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Earth science

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Earth science

A volcanic eruption is the release of stored energy from below the surface of Earth, originating from radioactive decay and gravitational sorting in the Earth's core and mantle, and residual energy gained during the Earth's formation[1]

Earth science or geoscience is an all-embracing term referring to the fields of science dealing with planet Earth.[2] It is arguably a special branch of planetary science, though with a much older history. There are both reductionist and holistic approaches to Earth sciences. The formal discipline of Earth sciences may include the study of the atmosphere, hydrosphere, and biosphere, as well as the solid Earth. Typically, Earth scientists will use tools from physics, chemistry, biology, chronology, and mathematics to build a quantitative understanding of how the Earth system works, and how it evolved to its current state.

Contents

  • Fields of study 1
  • Earth's interior 2
  • Earth's electromagnetic field 3
  • Earth's atmosphere 4
  • Methodology 5
  • Earth's spheres 6
    • Partial list of the major earth science topics 6.1
      • Atmosphere 6.1.1
      • Biosphere 6.1.2
      • Hydrosphere 6.1.3
      • Lithosphere or geosphere 6.1.4
      • Pedosphere 6.1.5
      • Systems 6.1.6
      • Others 6.1.7
  • See also 7
  • References 8
  • Further reading 9
  • External links 10

Fields of study

Lava flows from the Kīlauea volcano into the ocean on the Island of Hawaii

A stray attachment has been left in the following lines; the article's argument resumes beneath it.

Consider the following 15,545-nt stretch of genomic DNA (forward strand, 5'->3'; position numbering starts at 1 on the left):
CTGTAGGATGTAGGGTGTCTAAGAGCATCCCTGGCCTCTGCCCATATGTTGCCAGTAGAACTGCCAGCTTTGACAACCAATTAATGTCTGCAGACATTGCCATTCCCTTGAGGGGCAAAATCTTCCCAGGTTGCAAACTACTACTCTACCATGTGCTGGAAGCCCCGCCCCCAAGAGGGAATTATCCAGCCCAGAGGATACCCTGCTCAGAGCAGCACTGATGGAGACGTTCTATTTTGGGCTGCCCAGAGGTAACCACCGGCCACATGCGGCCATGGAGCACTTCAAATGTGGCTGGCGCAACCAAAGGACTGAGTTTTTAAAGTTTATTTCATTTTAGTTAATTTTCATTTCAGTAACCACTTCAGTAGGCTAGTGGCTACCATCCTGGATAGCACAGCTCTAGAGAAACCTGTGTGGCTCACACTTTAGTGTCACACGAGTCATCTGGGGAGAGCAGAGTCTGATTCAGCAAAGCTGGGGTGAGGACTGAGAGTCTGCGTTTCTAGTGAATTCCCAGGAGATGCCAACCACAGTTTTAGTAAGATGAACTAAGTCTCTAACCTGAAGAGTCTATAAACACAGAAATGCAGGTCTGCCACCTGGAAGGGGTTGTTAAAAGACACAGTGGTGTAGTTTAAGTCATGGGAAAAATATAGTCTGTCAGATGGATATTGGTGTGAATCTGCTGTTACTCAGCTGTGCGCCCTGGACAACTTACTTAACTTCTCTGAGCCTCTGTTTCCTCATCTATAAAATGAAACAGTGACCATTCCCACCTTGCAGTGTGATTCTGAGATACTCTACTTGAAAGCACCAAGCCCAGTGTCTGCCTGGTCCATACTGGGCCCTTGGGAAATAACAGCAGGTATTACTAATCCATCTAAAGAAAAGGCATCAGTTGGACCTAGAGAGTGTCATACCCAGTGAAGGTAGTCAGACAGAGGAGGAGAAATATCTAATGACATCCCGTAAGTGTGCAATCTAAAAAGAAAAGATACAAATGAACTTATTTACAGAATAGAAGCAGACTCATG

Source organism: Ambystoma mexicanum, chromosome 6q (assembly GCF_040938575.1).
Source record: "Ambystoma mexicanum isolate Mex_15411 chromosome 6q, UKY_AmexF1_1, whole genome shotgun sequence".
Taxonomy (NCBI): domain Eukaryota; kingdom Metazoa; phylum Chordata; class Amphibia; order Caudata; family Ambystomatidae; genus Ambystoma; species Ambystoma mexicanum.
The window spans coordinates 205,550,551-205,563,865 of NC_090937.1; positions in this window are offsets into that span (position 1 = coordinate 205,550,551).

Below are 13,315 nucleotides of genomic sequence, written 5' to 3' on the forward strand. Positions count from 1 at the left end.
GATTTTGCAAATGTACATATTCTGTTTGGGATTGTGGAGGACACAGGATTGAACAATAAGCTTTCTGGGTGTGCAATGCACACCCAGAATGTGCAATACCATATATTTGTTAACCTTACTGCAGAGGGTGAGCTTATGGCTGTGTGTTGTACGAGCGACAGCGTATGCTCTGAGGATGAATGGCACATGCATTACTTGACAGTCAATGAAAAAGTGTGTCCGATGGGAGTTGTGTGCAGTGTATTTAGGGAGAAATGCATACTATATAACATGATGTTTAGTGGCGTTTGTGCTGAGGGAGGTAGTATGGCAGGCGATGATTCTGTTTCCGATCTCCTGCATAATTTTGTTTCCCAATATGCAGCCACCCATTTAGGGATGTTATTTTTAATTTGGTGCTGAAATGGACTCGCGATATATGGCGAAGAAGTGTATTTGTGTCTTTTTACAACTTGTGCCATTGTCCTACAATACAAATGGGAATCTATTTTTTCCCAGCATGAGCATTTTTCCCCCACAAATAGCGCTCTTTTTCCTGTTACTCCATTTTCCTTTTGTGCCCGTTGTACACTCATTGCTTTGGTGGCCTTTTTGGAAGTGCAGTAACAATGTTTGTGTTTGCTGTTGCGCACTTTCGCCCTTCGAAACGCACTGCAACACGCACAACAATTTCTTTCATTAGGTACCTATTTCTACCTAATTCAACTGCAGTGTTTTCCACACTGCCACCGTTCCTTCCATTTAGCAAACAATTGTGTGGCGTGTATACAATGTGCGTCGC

The following fields of science are generally categorized within the Earth sciences:

Earth's interior

Plate tectonics, mountain ranges, volcanoes, and earthquakes are geological phenomena that can be explained in terms of energy transformations in the Earth's crust.[10] Beneath the Earth's crust lies the mantle which is heated by the radioactive decay of heavy elements. The mantle is not quite solid and consists of magma which is in a state of semi-perpetual convection. This convection process causes the lithospheric plates to move, albeit slowly. The resulting process is known as plate tectonics.[11][12][13][14]

Plate tectonics might be thought of as the process by which the earth is resurfaced. Through a process called seafloor spreading, new crust is created by the flow of magma from underneath the lithosphere to the surface, through fissures, where it cools and solidifies. Through a process called subduction, oceanic crust is pushed underground — beneath the rest of the lithosphere—where it comes into contact with magma and melts—rejoining the mantle from which it originally came.[12][14][15]